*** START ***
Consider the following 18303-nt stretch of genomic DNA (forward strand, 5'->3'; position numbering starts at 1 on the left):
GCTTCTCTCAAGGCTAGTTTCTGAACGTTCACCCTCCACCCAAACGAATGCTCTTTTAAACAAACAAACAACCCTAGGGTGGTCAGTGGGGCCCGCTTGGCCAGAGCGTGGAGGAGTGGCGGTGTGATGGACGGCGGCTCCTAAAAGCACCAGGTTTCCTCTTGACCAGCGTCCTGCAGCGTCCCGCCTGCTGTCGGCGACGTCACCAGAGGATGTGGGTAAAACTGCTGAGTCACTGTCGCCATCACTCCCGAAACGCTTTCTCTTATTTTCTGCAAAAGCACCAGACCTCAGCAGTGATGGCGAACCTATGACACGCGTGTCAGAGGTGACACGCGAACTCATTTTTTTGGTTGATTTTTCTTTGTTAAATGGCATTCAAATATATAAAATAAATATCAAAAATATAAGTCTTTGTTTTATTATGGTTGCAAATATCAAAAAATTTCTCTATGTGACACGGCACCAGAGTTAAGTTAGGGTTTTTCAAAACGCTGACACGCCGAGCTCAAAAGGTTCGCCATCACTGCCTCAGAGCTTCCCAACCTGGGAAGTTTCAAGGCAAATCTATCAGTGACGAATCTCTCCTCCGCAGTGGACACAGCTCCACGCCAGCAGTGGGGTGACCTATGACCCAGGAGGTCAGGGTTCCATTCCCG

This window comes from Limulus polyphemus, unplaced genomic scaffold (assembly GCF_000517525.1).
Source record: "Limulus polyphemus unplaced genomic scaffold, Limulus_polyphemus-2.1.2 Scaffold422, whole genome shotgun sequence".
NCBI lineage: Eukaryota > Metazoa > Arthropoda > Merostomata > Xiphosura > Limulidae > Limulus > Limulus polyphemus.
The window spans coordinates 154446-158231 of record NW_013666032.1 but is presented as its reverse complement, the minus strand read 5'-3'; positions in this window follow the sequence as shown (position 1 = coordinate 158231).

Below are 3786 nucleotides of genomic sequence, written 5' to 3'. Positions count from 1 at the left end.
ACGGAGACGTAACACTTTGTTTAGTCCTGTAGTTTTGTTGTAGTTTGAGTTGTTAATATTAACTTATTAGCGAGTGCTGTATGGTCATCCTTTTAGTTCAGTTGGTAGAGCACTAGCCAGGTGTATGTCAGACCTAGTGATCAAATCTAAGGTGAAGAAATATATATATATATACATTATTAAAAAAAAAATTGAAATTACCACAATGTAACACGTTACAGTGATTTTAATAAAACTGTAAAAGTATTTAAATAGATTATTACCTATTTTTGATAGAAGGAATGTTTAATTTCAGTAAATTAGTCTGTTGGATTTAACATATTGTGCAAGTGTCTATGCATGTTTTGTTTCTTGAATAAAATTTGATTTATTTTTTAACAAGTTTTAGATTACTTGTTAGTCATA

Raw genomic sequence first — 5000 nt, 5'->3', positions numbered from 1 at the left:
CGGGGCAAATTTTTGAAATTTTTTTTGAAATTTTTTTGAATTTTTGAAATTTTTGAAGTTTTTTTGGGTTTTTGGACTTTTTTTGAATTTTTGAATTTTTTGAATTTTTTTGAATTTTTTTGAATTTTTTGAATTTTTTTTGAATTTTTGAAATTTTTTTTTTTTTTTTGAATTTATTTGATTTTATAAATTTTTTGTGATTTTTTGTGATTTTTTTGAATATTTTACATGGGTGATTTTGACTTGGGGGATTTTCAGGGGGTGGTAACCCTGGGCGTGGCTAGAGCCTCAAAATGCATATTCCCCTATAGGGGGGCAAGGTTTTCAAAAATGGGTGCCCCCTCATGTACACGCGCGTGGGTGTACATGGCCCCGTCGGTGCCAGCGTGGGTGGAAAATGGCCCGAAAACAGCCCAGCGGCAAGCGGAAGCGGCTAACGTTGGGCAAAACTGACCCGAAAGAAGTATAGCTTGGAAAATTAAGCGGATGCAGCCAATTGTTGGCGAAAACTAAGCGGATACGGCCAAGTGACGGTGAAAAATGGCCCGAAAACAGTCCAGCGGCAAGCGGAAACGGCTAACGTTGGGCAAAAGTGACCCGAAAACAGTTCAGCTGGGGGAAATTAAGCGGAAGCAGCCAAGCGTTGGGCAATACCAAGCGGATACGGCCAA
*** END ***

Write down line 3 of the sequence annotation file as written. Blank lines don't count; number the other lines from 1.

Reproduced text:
This window comes from Limulus polyphemus, unplaced genomic scaffold (assembly GCF_000517525.1).